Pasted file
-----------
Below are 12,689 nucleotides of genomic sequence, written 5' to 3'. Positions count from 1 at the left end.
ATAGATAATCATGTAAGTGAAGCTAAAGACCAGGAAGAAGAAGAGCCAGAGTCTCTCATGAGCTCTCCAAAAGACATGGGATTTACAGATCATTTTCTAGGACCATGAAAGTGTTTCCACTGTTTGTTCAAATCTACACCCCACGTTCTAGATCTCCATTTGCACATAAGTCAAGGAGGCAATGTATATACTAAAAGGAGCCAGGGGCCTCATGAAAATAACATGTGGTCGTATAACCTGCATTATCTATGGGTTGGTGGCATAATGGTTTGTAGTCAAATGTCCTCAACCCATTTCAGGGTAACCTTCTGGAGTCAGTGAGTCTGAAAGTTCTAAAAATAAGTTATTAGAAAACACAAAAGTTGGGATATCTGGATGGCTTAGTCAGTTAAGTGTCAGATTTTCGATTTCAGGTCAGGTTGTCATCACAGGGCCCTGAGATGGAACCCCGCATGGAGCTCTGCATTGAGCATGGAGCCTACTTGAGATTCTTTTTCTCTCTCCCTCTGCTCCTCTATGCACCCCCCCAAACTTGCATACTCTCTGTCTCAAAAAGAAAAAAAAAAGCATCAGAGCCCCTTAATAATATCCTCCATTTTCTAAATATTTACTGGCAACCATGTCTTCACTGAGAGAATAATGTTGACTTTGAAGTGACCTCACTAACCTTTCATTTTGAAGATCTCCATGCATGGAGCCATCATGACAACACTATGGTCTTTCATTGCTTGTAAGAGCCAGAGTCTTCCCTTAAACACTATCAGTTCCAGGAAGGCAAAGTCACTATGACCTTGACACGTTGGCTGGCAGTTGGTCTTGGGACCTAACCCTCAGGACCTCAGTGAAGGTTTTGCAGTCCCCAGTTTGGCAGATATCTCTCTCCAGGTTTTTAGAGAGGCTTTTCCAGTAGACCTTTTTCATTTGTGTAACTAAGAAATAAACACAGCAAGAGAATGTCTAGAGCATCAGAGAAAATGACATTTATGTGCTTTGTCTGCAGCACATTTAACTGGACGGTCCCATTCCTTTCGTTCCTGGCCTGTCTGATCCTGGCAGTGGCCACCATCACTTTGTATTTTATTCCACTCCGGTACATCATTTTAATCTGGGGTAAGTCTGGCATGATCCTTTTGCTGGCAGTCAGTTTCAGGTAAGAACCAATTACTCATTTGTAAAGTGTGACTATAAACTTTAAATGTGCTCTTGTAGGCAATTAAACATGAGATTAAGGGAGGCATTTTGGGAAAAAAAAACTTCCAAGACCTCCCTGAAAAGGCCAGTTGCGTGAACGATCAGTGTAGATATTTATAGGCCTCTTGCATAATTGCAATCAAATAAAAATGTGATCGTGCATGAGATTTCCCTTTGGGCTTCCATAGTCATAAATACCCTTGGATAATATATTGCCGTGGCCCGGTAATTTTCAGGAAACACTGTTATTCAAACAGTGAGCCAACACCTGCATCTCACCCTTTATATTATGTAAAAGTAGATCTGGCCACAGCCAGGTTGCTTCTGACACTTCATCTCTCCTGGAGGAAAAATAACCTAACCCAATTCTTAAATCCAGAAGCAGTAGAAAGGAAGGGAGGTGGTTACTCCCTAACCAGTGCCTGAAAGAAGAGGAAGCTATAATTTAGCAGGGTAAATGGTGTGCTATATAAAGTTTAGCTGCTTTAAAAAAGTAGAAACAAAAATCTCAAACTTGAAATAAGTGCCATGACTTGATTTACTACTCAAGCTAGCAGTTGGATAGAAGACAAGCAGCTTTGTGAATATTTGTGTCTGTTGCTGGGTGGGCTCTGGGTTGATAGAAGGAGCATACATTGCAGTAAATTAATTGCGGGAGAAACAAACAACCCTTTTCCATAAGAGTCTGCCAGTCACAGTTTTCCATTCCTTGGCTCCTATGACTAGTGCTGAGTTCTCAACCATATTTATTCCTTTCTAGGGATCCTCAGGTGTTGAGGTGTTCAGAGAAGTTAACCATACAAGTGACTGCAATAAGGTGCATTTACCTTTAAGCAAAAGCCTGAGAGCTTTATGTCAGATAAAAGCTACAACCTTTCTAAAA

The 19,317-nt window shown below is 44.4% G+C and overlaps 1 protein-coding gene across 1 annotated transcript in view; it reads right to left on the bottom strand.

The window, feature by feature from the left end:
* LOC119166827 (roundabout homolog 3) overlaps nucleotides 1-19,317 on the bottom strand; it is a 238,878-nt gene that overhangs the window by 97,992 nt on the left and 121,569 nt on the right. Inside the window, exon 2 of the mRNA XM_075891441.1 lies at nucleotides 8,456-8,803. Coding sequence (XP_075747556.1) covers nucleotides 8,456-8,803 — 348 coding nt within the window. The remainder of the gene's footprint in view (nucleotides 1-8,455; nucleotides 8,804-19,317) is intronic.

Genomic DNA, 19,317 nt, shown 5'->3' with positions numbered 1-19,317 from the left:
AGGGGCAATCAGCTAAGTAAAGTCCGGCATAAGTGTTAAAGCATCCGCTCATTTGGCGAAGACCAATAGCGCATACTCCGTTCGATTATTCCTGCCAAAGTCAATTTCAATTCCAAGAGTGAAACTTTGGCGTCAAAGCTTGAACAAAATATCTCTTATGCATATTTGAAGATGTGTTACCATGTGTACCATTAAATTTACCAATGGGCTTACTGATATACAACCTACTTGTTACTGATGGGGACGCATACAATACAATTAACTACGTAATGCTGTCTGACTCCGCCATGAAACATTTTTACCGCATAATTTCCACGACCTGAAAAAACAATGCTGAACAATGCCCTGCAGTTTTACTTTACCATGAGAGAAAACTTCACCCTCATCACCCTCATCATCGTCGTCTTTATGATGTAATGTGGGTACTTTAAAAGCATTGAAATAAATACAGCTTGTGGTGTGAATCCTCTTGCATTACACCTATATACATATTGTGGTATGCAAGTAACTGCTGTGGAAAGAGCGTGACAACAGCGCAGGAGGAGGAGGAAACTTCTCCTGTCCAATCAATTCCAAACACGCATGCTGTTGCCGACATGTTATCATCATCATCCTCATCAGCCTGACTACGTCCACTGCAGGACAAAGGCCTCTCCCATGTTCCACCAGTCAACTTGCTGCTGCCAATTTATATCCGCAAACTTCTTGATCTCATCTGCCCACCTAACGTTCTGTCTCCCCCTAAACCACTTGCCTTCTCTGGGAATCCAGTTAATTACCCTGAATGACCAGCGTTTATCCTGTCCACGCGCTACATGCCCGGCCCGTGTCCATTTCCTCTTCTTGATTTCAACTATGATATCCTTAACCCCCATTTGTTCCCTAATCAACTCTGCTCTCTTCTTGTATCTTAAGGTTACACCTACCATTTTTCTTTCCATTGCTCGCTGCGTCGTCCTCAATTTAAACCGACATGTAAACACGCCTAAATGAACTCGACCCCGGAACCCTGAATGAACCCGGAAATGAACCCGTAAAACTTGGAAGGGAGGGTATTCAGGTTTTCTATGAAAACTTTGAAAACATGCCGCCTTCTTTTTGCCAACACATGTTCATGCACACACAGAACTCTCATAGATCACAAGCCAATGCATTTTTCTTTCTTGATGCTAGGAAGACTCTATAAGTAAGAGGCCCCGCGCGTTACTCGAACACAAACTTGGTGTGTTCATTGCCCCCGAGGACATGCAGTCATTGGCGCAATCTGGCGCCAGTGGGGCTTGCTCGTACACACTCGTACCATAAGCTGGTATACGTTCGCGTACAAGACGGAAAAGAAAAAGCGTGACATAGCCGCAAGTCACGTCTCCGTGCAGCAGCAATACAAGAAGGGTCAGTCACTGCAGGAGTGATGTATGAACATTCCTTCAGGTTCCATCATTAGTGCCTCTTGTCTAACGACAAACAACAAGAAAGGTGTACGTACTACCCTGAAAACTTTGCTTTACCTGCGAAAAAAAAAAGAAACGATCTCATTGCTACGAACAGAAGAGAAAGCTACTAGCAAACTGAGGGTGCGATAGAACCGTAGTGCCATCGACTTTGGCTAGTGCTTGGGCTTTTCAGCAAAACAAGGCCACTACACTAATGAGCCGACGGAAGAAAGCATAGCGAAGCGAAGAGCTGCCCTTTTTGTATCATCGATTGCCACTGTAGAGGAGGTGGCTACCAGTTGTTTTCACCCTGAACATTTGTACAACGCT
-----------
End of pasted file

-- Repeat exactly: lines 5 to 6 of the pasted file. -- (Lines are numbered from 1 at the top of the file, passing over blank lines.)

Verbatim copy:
* LOC119166827 (roundabout homolog 3) overlaps nucleotides 1-19,317 on the bottom strand; it is a 238,878-nt gene that overhangs the window by 97,992 nt on the left and 121,569 nt on the right. Inside the window, exon 2 of the mRNA XM_075891441.1 lies at nucleotides 8,456-8,803. Coding sequence (XP_075747556.1) covers nucleotides 8,456-8,803 — 348 coding nt within the window. The remainder of the gene's footprint in view (nucleotides 1-8,455; nucleotides 8,804-19,317) is intronic.

Genomic DNA, 19,317 nt, shown 5'->3' with positions numbered 1-19,317 from the left: